Clinical Inquiries

Do topical antibiotics improve wound healing?

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EVIDENCE-BASED ANSWER

The use of topical triple-antibiotic ointments significantly decreases infection rates in minor contaminated wounds compared with a petrolatum control. Plain petrolatum ointment is equivalent to triple-antibiotic ointments for sterile wounds as a post-procedure wound dressing (strength of recommendation [SOR]: A, based on randomized controlled trials [RCTs]).

Mupirocin cream is as effective as oral cephalexin in the treatment of secondarily infected minor wounds and, because of better tolerability, is the treatment of choice for the prevention and treatment of Staphylococcus aureus and Staphylococcus pyogenes infections. Emerging resistance, including methicillin-resistant S aureus (MRSA), makes it prudent to check for clinical response in 24 to 48 hours. Major contaminated wounds requiring parenteral antibiotics do not appear to additionally benefit from topical antibiotics (SOR: A, based on RCTs).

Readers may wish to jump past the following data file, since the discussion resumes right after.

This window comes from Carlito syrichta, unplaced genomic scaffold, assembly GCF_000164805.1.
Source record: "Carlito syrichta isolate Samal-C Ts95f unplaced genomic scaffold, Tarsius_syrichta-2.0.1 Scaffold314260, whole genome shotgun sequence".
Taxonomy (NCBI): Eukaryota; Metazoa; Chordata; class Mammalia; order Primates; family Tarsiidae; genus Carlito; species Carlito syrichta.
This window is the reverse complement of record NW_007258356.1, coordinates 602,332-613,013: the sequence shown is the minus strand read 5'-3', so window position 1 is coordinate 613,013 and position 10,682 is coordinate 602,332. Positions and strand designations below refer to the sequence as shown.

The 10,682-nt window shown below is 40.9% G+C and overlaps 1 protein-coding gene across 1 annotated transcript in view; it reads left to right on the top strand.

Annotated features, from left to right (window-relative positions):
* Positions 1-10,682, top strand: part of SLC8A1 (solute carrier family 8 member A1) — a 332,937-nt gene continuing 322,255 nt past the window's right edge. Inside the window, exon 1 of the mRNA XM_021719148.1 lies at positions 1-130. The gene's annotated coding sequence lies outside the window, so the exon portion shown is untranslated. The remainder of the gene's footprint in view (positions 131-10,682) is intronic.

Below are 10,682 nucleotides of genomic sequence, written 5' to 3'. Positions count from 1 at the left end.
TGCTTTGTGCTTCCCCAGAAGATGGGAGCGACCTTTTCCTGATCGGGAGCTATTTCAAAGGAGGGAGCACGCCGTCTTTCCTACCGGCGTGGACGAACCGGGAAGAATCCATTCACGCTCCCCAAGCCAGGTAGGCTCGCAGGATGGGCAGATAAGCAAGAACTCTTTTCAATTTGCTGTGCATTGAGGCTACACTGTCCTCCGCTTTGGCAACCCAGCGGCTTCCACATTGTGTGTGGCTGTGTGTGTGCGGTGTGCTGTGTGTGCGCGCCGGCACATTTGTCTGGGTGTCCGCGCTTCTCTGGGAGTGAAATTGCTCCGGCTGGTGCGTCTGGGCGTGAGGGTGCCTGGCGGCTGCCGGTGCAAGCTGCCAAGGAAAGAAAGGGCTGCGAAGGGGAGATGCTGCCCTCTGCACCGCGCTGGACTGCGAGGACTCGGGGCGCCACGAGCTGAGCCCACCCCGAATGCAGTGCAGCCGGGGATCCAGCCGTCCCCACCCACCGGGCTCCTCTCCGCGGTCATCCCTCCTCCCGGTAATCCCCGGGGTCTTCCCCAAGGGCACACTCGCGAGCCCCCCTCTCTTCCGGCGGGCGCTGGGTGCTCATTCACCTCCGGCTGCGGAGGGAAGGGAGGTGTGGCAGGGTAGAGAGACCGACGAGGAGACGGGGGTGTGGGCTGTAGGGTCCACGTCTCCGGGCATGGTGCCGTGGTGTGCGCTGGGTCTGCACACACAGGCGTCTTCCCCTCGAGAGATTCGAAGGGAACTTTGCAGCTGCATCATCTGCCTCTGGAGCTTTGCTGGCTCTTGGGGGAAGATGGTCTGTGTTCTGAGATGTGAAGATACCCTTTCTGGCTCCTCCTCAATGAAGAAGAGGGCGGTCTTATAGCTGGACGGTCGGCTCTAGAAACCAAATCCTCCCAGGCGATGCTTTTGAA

Topical antibiotics may also aid in the healing of chronic wounds (SOR: B, based on a systematic review of low-quality RCTs), as does the application of honey (SOR: B, based on a systematic review of cohort studies).

CLINICAL COMMENTARY

It would be helpful to have objective criteria to properly classify skin wounds
Michael Mendoza, MD, MPH
Pritzker School of Medicine, University of Chicago

These results are encouraging, but they do not fully account for variability in the diagnosis of skin wounds or in the practical use of topical agents. The evaluation of skin wounds is inherently subjective. In order to properly apply these findings to my practice, it would be helpful to have more objective diagnostic criteria to properly classify skin wounds.

Furthermore, how patients use topical agents varies considerably. Patients apply topical agents differently, due to individual preference or perhaps inconsistent recommendations from their physician. Used improperly, topical agents may not provide the same potential for clinical improvement.